The contents of the sessions, from background papers, introductory statements, speakers’ presentations, and contributions of panellists, were engaging, comprehensive and thought provoking. This rich package of information and discussions assisted us in establishing links between various issues and each of the relevant sectors. We were thus able to deliver useful outcomes and draw recommendations for this meeting.

Many of us were pushed beyond our comfort zone. In the past few days, we had rich and wide-ranging discussions, ensuring an exchange of ideas and, hopefully, new ways of thinking about border health. The lively discussions and the level of engagement demonstrate that we were able to live up to the task of thinking outside the box and come up with innovative approaches to bring on board multiple sectors.

Clearly, the healthy borders concept is a multi-dimensional challenge. I am convinced, however that we can meet this challenge.

For the sake of ensuring the successful translation of the meeting’s outcomes into action, I would hope that our colleagues and friends in ASEAN could make certain these outcomes are raised at the upcoming Senior Officials on Health Development Meeting on 26–30 August 2013 in Singapore and at the ASEAN Health Ministers’ Meeting in Da Nang, Viet Nam in August 2014, perhaps even at next year’s ASEAN Summit.

I endorse the idea of a Member State-led mechanism such as a Healthy Border Steering Committee, which could secure the translation of recommendations into actions.

ASEAN led political buy-in, by various sectors, would be essential.

WHO is firmly committed to supporting such a coordination body to address complex border public health issues and health emergency-related challenges.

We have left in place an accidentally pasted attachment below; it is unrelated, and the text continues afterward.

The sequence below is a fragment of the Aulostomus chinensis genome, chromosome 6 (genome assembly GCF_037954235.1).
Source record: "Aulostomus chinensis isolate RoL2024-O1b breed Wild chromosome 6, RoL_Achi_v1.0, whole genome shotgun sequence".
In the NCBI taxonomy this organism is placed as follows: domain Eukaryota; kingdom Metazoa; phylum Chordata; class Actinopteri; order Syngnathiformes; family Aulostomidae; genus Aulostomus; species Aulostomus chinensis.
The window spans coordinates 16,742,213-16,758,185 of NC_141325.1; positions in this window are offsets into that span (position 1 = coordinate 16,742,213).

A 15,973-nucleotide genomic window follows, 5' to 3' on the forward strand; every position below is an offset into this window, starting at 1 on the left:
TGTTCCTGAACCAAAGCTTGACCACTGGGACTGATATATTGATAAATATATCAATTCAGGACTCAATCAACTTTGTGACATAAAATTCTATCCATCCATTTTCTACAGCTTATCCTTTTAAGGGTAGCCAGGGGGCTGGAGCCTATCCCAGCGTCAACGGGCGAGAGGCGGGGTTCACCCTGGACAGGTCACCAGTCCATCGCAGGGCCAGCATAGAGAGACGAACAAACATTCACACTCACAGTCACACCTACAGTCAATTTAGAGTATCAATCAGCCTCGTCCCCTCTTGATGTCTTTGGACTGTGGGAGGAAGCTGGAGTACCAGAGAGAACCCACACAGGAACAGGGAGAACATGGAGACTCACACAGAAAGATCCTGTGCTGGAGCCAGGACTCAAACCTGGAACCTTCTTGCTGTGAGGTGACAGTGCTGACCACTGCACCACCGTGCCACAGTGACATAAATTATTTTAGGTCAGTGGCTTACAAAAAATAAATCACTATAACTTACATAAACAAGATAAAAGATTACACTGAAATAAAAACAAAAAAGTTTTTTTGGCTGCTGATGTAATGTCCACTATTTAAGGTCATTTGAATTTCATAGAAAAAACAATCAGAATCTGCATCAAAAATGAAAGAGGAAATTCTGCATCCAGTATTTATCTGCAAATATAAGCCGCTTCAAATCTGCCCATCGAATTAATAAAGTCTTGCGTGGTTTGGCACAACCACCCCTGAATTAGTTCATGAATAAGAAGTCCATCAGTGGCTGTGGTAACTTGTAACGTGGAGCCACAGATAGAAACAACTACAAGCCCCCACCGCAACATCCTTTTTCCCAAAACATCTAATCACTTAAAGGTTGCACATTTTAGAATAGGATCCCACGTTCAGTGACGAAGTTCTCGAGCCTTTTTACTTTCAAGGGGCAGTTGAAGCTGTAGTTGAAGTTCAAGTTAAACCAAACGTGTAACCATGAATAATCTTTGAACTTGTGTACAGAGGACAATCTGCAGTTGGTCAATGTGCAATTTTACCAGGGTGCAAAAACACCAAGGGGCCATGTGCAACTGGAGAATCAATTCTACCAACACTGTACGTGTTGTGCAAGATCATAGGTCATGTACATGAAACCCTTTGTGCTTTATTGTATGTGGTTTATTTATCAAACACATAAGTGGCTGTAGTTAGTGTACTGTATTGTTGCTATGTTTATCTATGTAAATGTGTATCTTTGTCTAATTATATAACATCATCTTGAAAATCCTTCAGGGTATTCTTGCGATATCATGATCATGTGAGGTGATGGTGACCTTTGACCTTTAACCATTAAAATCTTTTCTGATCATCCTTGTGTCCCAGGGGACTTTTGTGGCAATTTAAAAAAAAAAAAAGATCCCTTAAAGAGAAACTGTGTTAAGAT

Ladies and gentlemen, we must find better ways of addressing public health issues in border areas in and around the Mekong. The region’s development may well depend on our ability to mitigate health risks.

I call upon all of you, health officials, officials in non-health sectors, key partners within the health sector and beyond, to join forces behind the Healthy Borders initiative.

WHO is the leading health agency within the UN system. We can and should contribute significantly to this multisectoral effort.

Let me thank each of you for taking the time to attend this meeting. Your valuable feedback and your commitment will make a real difference in the well-being of the people of the Greater Mekong Subregion and beyond.

A special word of appreciation goes to our Chairs, speakers and panel members, and to the Asian Development Bank for taking on the responsibility for organizing session 4, as well as for facilitating the participation of Vice President Groff. His presence raised the profile of this biregional meeting significantly.

Our deepest appreciation goes to the various government sectors of our Member States for their participation. This is very encouraging as it demonstrates their interest and concern for health in border areas, as well as their acknowledgement of the importance of multisectoral environment.

Altogether, and in spite of our wide range of backgrounds, host agencies and many sectors, we were able to build a momentum over the past few days.

Let’s keep this momentum and continue to work together for the better health of all in the Greater Mekong Subregion and beyond.

I wish you all a pleasant trip home.